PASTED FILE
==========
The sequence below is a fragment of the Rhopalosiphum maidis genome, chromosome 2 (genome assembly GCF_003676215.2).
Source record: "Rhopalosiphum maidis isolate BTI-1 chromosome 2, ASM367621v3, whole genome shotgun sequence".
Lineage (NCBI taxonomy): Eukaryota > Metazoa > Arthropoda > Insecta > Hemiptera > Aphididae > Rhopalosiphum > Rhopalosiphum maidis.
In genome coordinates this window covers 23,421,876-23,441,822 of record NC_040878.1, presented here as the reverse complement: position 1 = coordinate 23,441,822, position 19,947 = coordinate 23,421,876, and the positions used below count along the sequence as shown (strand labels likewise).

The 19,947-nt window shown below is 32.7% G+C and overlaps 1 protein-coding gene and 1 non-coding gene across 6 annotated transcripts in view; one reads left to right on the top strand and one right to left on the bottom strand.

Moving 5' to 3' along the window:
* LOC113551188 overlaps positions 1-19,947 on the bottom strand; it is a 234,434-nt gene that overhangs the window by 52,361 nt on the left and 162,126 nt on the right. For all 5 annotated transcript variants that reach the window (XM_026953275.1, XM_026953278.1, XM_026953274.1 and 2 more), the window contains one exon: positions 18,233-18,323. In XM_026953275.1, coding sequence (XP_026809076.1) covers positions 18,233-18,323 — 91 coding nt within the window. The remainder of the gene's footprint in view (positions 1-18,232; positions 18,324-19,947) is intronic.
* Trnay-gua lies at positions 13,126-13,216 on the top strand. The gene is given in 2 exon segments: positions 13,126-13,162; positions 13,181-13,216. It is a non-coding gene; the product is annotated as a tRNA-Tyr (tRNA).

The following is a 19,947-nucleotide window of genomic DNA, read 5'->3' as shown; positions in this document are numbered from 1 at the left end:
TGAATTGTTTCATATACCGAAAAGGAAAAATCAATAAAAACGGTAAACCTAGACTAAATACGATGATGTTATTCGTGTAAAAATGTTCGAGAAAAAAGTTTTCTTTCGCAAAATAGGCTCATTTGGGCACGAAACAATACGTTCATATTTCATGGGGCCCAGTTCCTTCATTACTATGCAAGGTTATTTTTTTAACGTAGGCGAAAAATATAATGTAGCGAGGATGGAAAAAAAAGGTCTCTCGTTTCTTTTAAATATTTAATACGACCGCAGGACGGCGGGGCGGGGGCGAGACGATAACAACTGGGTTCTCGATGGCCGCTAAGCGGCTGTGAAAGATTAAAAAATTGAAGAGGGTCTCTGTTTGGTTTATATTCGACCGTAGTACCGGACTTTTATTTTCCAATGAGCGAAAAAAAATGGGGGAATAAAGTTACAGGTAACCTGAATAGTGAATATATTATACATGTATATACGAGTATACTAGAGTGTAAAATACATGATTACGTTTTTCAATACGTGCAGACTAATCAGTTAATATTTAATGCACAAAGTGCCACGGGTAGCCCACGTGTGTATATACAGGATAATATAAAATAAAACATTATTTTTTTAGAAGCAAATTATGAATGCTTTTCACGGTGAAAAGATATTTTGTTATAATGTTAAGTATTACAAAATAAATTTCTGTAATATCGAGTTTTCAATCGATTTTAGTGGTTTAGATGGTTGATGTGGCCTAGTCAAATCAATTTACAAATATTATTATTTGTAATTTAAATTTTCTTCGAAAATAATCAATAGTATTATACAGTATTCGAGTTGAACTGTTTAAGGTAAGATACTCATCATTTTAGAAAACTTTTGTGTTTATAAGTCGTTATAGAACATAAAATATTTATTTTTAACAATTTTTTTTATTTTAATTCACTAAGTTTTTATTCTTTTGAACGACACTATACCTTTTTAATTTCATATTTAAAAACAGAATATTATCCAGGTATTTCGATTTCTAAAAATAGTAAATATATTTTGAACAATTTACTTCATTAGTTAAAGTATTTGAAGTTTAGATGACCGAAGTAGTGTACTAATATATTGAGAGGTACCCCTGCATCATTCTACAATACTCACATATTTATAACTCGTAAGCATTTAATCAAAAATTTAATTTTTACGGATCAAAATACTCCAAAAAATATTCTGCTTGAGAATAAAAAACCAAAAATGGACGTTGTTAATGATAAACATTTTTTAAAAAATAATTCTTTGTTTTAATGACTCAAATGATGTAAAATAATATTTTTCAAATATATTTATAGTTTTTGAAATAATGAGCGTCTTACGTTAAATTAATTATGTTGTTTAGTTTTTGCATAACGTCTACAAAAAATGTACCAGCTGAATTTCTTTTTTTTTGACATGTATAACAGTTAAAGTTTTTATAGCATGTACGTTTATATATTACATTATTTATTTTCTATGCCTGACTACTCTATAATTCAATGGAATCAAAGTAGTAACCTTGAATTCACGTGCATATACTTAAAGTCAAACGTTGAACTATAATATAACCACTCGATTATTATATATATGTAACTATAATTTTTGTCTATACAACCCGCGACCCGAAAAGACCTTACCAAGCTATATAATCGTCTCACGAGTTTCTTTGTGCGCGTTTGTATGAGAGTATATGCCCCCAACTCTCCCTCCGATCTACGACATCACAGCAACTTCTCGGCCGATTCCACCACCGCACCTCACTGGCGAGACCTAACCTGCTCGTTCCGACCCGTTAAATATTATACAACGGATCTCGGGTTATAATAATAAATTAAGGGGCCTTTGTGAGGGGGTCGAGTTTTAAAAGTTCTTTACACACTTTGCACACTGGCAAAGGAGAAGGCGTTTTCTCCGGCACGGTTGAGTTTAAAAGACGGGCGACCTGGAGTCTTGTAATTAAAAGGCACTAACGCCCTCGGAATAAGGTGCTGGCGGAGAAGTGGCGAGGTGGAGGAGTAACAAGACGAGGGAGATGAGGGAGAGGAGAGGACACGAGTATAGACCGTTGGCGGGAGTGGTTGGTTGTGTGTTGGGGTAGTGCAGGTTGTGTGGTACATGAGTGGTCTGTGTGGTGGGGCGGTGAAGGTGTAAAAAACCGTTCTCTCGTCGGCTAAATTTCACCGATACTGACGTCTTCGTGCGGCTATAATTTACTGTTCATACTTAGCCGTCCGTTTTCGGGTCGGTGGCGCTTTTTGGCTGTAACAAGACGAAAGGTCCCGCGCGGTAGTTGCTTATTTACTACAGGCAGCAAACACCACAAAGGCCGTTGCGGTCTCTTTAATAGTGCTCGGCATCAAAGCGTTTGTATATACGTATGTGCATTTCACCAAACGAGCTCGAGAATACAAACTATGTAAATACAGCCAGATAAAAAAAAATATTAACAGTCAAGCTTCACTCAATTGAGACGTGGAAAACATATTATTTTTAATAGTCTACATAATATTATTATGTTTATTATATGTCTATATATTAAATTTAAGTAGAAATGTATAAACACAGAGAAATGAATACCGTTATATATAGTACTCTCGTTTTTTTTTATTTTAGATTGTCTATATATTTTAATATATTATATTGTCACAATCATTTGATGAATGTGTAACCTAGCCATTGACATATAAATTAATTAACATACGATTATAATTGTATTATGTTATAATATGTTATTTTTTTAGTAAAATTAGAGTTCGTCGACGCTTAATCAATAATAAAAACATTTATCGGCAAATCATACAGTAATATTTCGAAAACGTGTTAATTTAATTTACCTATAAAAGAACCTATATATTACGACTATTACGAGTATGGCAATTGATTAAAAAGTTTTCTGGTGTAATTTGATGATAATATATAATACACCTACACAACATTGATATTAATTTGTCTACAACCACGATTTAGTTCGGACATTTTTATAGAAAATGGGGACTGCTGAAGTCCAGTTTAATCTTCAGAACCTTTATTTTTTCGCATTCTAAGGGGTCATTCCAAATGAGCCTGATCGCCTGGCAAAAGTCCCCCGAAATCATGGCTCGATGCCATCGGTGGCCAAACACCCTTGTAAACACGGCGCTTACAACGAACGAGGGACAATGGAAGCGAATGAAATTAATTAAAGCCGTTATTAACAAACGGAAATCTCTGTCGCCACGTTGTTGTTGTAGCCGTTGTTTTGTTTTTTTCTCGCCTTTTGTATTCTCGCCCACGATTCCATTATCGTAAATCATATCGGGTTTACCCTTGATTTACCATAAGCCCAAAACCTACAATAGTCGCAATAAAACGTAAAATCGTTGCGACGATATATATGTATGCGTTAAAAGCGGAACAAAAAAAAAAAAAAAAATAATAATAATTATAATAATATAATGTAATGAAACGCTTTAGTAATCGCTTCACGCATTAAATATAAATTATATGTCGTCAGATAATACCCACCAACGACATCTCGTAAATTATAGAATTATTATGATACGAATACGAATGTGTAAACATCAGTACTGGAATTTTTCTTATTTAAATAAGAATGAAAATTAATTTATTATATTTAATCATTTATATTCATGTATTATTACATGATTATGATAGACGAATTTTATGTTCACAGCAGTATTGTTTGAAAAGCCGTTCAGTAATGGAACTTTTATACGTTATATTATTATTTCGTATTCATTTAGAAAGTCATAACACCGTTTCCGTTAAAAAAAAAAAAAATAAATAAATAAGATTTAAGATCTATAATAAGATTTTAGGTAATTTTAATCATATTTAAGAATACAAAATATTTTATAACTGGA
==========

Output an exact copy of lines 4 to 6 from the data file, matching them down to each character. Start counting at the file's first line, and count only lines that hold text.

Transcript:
In genome coordinates this window covers 23,421,876-23,441,822 of record NC_040878.1, presented here as the reverse complement: position 1 = coordinate 23,441,822, position 19,947 = coordinate 23,421,876, and the positions used below count along the sequence as shown (strand labels likewise).

The 19,947-nt window shown below is 32.7% G+C and overlaps 1 protein-coding gene and 1 non-coding gene across 6 annotated transcripts in view; one reads left to right on the top strand and one right to left on the bottom strand.

Moving 5' to 3' along the window: